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I am author of a scientific application that performs calculations on a gridded basis (think finite difference grid computation). Each grid cell is represented by a data object that holds values of state variables and cell-specific constants. Until now, all grid cell objects have been present in RAM at all times during the simulation.

I am running into situations where the people using my code wish to run it with more grid cells than they have available RAM. I am thinking about reworking my code so that information on only a subset of cells is held in RAM at any given time. Unfortunately the grids (or matrices if you prefer) are not sparse, which eliminates a whole class of possible solutions.

Question: I assume that there are libraries out in the wild designed to facilitate this type of data access (i.e. retrieve constants and variables, update variables, store for future reference, wipe memory, move on...) After several hours of searching Google and Stack Overflow, I have found relatively few libraries of this sort.

I am aware of a few options, such as this one from the HSL mathematical library: I'd prefer to work with something that is open source and is written in Fortran or C. (my code is mostly Fortran 95/2003, with a little C and Python thrown in for good measure!)

I'd appreciate any suggestions regarding available libraries or advice on how to reformulate my problem. Thanks!

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I believe this belongs on –  milancurcic May 11 '12 at 19:59
Most operating systems automatically provide memory beyond RAM via virtual memory. It is a frequent problem with Fortran programs that the default stack size is too small. You can solve this by adjusting an OS setting, using allocatable variables (which typically won't be on the stack) or compiler options for array memory location. Perhaps one of these ideas will help... –  M. S. B. May 11 '12 at 20:30
This probably isn't what you want to hear, but it seems to me if you're doing finite difference with arrays that bit, it's probably time to parallelize your code -- MPI works nicely and it pretty standard. Of course, that doesn't really help your colleagues who don't have enough memory, since they probably also don't have a computer cluster sitting around... –  mgilson May 11 '12 at 23:55
You might also dig into out-of-core concepts:, I guess there are quite some publications on this topic. –  haraldkl May 12 '12 at 12:45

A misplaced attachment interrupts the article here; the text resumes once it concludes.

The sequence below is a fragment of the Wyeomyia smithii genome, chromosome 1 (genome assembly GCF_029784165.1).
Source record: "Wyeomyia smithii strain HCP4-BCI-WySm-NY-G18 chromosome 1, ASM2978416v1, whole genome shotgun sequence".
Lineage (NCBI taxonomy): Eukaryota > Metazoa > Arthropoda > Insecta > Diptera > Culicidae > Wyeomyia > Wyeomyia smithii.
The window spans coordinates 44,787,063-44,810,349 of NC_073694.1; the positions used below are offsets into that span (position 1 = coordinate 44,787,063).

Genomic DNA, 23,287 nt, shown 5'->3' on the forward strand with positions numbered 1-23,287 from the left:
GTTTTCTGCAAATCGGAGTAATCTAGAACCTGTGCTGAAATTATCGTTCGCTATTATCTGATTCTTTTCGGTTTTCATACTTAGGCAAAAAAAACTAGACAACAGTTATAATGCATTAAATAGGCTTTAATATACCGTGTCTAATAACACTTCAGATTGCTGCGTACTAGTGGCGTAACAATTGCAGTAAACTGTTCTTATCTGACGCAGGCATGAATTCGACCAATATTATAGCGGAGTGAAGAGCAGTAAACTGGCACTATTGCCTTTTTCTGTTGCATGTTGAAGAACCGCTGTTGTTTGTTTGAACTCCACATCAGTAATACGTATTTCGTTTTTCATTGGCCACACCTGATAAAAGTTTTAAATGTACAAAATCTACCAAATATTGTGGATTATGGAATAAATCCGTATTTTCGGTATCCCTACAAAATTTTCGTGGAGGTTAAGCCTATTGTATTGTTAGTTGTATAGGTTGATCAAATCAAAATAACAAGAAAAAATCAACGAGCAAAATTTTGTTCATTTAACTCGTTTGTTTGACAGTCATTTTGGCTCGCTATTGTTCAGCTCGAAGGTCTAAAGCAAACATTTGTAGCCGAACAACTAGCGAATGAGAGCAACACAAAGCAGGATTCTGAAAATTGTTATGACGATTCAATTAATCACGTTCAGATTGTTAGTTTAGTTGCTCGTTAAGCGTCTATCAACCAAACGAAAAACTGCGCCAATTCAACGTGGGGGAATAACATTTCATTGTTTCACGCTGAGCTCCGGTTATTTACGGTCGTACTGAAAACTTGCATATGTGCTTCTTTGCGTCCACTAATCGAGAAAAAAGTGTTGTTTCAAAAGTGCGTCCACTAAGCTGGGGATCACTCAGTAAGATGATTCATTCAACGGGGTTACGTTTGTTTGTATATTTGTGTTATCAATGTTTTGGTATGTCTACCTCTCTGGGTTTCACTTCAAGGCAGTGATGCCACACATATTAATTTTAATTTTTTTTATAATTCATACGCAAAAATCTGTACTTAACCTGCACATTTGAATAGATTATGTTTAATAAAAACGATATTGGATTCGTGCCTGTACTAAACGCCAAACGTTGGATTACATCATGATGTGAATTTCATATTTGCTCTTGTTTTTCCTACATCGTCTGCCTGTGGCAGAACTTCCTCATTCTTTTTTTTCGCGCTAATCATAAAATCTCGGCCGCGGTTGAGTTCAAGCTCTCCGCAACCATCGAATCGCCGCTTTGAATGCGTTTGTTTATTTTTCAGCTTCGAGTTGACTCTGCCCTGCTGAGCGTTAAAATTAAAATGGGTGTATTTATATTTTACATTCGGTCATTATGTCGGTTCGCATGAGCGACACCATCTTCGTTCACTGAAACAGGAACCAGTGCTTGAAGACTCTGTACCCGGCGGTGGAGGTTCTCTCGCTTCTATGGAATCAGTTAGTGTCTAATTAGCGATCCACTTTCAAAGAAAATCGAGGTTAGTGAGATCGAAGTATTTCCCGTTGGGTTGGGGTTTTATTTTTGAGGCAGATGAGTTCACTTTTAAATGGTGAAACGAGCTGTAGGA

1 Answer 1

Bite the bullet and roll your own?

I deal with too-large data all the time, such as 30,000+ data series of half-hourly data that span decades. Because of the regularity of the data (daylight savings changeovers a problem though) it proved quite straightforward to devise a scheme involving a random-access disc file and procedures ReadDay and WriteDay that use a series number, and a day number, with further details because series start and stop at different dates. Thus, a day's data in an array might be Array(Run,DayNum) but now is ReturnCode = ReadDay(Run,DayNum,Array) and so forth, the codes indicating presence/absence of that day's data, etc. The key is that a day's data is a convenient size, and a regular (almost) size, and although my prog. allocates a buffer of one record per series, it runs in ~100MB of memory rather than GB.

Because your array is non-sparse, it is regular. Granted that a grid cell's data are of fixed size, you could devise a random-access disc file with each record holding one cell, or, perhaps a row's worth of cells (or a column's worth of cells) or some worthwhile blob size. I choose to have 4,096 bytes/record as that is the disc file allocation size. Let the computer's operating system and disc storage controller do whatever buffering to real memory they feel up to. Typical execution is restricted to the speed of data transfer however, unless the local data's computation is heavy. Thus, I get cpu use of a few percent until data requests start being satisfied from buffers.

Because fortran uses the same syntax for functions as for arrays (unlike say Pascal), instead of declaring DIMENSION ARRAY(Big,Big) you would remove that and devise FUNCTION ARRAY(i,j), and all read references in your source file stay as they are. Alas, in the absence of a "palindromic" function declaration, assignments of values to your array will have to be done with a different syntax and you devise a subroutine or similar. Possibly a scratchpad array could be collated, worked upon with convenient syntax, and then written back if changed.

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